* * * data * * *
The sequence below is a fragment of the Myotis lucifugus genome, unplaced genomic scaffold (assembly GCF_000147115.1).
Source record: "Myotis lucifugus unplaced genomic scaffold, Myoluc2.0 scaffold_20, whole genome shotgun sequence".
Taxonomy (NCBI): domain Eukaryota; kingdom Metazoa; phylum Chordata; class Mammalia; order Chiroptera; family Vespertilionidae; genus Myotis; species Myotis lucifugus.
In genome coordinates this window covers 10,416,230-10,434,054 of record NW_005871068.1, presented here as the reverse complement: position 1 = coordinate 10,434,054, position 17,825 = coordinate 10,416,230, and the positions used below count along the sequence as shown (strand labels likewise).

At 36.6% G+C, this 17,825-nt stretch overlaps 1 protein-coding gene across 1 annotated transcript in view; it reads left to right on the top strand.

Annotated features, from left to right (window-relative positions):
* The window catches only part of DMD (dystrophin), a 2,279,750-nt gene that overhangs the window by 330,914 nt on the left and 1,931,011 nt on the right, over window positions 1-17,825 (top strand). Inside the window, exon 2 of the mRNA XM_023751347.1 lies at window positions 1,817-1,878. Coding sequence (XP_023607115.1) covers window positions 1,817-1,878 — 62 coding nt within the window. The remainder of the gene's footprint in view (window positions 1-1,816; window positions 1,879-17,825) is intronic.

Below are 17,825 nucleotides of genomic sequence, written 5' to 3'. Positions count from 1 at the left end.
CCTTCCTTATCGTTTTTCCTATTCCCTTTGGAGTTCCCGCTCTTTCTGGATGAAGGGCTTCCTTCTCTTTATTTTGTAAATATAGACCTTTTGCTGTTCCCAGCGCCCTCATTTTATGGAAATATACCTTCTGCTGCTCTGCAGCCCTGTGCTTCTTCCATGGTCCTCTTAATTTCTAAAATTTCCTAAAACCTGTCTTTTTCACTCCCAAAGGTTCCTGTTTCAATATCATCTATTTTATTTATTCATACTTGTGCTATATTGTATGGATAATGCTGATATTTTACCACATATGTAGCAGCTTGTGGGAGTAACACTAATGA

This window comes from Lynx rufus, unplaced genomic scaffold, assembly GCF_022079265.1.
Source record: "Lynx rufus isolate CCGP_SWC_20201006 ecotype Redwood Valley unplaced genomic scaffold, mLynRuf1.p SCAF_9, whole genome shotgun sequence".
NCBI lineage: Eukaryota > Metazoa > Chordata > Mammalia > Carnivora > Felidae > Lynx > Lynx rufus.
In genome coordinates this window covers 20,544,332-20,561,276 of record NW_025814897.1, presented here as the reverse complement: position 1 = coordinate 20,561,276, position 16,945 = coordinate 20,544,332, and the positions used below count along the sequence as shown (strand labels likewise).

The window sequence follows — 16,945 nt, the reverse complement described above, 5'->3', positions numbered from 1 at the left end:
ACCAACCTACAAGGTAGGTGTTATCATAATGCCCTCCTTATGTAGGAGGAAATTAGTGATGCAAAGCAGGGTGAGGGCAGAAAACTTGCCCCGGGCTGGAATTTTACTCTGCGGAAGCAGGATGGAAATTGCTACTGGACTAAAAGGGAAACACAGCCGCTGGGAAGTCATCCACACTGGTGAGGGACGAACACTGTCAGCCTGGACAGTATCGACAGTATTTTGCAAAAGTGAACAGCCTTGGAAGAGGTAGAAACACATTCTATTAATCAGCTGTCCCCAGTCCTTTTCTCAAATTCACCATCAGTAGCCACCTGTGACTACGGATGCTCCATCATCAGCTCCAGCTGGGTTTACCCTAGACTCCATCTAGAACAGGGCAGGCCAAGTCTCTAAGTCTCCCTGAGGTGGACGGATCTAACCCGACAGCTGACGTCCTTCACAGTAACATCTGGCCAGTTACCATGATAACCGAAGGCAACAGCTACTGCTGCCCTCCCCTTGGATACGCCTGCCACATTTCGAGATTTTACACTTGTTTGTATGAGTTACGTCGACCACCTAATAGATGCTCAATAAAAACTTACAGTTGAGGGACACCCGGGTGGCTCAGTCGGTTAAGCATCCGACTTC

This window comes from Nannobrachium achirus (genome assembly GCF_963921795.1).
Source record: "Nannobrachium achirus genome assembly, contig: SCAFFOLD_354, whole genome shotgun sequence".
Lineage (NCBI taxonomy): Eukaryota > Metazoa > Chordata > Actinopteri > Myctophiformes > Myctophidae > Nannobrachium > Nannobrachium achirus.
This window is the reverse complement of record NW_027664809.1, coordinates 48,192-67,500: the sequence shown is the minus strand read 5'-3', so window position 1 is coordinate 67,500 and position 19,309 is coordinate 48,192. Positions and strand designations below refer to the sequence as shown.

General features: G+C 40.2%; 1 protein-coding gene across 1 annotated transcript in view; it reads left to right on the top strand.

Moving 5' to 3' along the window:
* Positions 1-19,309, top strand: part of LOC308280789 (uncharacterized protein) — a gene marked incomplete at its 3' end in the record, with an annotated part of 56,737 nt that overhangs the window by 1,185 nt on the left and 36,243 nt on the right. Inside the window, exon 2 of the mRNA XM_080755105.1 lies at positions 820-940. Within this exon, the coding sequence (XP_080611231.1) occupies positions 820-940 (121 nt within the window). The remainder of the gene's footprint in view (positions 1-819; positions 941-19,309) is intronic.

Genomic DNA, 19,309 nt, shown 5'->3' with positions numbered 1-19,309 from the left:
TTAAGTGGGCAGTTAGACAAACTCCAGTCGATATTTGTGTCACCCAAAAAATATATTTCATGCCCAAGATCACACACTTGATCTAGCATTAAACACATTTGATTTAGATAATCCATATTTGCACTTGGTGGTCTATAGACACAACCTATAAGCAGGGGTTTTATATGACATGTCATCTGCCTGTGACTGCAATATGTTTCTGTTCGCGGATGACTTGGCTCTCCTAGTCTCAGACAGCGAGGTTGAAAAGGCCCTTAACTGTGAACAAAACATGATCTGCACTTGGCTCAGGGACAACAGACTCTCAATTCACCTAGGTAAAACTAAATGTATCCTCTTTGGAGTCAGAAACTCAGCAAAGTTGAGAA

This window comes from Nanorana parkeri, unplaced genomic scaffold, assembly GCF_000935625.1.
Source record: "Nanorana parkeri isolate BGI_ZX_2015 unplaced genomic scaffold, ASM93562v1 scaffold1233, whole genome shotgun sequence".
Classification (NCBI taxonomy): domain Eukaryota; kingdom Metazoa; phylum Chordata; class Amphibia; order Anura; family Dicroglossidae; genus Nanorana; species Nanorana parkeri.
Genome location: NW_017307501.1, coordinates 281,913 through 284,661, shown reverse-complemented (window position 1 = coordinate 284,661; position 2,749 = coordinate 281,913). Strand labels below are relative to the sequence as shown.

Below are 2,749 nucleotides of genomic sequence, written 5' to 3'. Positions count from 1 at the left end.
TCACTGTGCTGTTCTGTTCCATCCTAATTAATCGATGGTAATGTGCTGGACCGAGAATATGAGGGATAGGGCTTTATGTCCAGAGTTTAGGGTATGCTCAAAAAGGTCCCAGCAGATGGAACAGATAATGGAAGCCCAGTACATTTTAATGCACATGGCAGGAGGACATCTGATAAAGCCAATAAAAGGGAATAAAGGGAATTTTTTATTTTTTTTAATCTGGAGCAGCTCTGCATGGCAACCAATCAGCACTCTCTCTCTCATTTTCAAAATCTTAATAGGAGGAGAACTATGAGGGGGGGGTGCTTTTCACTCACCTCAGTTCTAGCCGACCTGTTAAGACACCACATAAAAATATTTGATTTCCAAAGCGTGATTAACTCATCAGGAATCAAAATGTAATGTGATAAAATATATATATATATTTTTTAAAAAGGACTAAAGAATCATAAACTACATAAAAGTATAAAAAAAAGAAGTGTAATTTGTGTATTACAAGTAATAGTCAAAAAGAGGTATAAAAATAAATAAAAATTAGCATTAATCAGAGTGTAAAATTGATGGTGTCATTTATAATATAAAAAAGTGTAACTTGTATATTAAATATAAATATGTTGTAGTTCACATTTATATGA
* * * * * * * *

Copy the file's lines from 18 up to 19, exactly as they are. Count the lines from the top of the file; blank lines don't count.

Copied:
Lineage (NCBI taxonomy): Eukaryota > Metazoa > Chordata > Actinopteri > Myctophiformes > Myctophidae > Nannobrachium > Nannobrachium achirus.
This window is the reverse complement of record NW_027664809.1, coordinates 48,192-67,500: the sequence shown is the minus strand read 5'-3', so window position 1 is coordinate 67,500 and position 19,309 is coordinate 48,192. Positions and strand designations below refer to the sequence as shown.